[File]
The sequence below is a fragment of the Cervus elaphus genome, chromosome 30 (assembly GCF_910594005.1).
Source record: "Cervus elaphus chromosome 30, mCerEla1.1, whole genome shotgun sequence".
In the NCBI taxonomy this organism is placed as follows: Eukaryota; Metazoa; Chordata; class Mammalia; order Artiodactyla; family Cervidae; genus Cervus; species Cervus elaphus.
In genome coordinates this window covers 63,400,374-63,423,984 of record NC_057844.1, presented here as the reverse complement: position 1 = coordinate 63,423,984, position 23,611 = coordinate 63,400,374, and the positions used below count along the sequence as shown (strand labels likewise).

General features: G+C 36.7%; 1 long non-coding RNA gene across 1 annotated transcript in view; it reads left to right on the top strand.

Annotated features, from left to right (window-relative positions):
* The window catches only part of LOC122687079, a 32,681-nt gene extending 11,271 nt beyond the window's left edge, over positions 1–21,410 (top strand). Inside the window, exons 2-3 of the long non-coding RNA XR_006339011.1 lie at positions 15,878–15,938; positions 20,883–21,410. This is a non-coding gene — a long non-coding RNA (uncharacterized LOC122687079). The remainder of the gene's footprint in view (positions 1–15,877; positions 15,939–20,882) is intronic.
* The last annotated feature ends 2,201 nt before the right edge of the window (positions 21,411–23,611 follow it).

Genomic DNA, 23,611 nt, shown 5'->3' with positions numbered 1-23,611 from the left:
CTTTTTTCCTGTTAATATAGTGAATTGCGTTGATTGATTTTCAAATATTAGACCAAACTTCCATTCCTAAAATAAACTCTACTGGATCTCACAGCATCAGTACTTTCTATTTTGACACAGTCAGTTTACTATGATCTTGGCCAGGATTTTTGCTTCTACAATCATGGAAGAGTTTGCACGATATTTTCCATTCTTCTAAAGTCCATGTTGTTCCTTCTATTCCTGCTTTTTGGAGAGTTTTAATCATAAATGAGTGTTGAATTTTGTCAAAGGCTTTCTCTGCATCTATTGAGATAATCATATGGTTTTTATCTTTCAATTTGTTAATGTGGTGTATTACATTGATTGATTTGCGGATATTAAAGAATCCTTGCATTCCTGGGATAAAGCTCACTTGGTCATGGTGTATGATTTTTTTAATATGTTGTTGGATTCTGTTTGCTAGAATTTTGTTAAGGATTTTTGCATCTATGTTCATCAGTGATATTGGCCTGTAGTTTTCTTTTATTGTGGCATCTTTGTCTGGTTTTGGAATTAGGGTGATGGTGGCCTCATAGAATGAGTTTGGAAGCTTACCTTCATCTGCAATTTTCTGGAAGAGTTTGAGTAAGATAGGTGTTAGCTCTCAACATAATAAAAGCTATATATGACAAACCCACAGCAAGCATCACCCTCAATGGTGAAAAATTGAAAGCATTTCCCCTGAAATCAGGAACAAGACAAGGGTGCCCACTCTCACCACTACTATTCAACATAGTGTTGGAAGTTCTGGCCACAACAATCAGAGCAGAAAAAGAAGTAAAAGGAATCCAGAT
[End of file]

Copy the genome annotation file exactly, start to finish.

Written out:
The sequence below is a fragment of the Cervus elaphus genome, chromosome 30 (assembly GCF_910594005.1).
Source record: "Cervus elaphus chromosome 30, mCerEla1.1, whole genome shotgun sequence".
In the NCBI taxonomy this organism is placed as follows: Eukaryota; Metazoa; Chordata; class Mammalia; order Artiodactyla; family Cervidae; genus Cervus; species Cervus elaphus.
In genome coordinates this window covers 63,400,374-63,423,984 of record NC_057844.1, presented here as the reverse complement: position 1 = coordinate 63,423,984, position 23,611 = coordinate 63,400,374, and the positions used below count along the sequence as shown (strand labels likewise).

General features: G+C 36.7%; 1 long non-coding RNA gene across 1 annotated transcript in view; it reads left to right on the top strand.

Annotated features, from left to right (window-relative positions):
* The window catches only part of LOC122687079, a 32,681-nt gene extending 11,271 nt beyond the window's left edge, over positions 1–21,410 (top strand). Inside the window, exons 2-3 of the long non-coding RNA XR_006339011.1 lie at positions 15,878–15,938; positions 20,883–21,410. This is a non-coding gene — a long non-coding RNA (uncharacterized LOC122687079). The remainder of the gene's footprint in view (positions 1–15,877; positions 15,939–20,882) is intronic.
* The last annotated feature ends 2,201 nt before the right edge of the window (positions 21,411–23,611 follow it).

Genomic DNA, 23,611 nt, shown 5'->3' with positions numbered 1-23,611 from the left:
CTTTTTTCCTGTTAATATAGTGAATTGCGTTGATTGATTTTCAAATATTAGACCAAACTTCCATTCCTAAAATAAACTCTACTGGATCTCACAGCATCAGTACTTTCTATTTTGACACAGTCAGTTTACTATGATCTTGGCCAGGATTTTTGCTTCTACAATCATGGAAGAGTTTGCACGATATTTTCCATTCTTCTAAAGTCCATGTTGTTCCTTCTATTCCTGCTTTTTGGAGAGTTTTAATCATAAATGAGTGTTGAATTTTGTCAAAGGCTTTCTCTGCATCTATTGAGATAATCATATGGTTTTTATCTTTCAATTTGTTAATGTGGTGTATTACATTGATTGATTTGCGGATATTAAAGAATCCTTGCATTCCTGGGATAAAGCTCACTTGGTCATGGTGTATGATTTTTTTAATATGTTGTTGGATTCTGTTTGCTAGAATTTTGTTAAGGATTTTTGCATCTATGTTCATCAGTGATATTGGCCTGTAGTTTTCTTTTATTGTGGCATCTTTGTCTGGTTTTGGAATTAGGGTGATGGTGGCCTCATAGAATGAGTTTGGAAGCTTACCTTCATCTGCAATTTTCTGGAAGAGTTTGAGTAAGATAGGTGTTAGCTCTCAACATAATAAAAGCTATATATGACAAACCCACAGCAAGCATCACCCTCAATGGTGAAAAATTGAAAGCATTTCCCCTGAAATCAGGAACAAGACAAGGGTGCCCACTCTCACCACTACTATTCAACATAGTGTTGGAAGTTCTGGCCACAACAATCAGAGCAGAAAAAGAAGTAAAAGGAATCCAGAT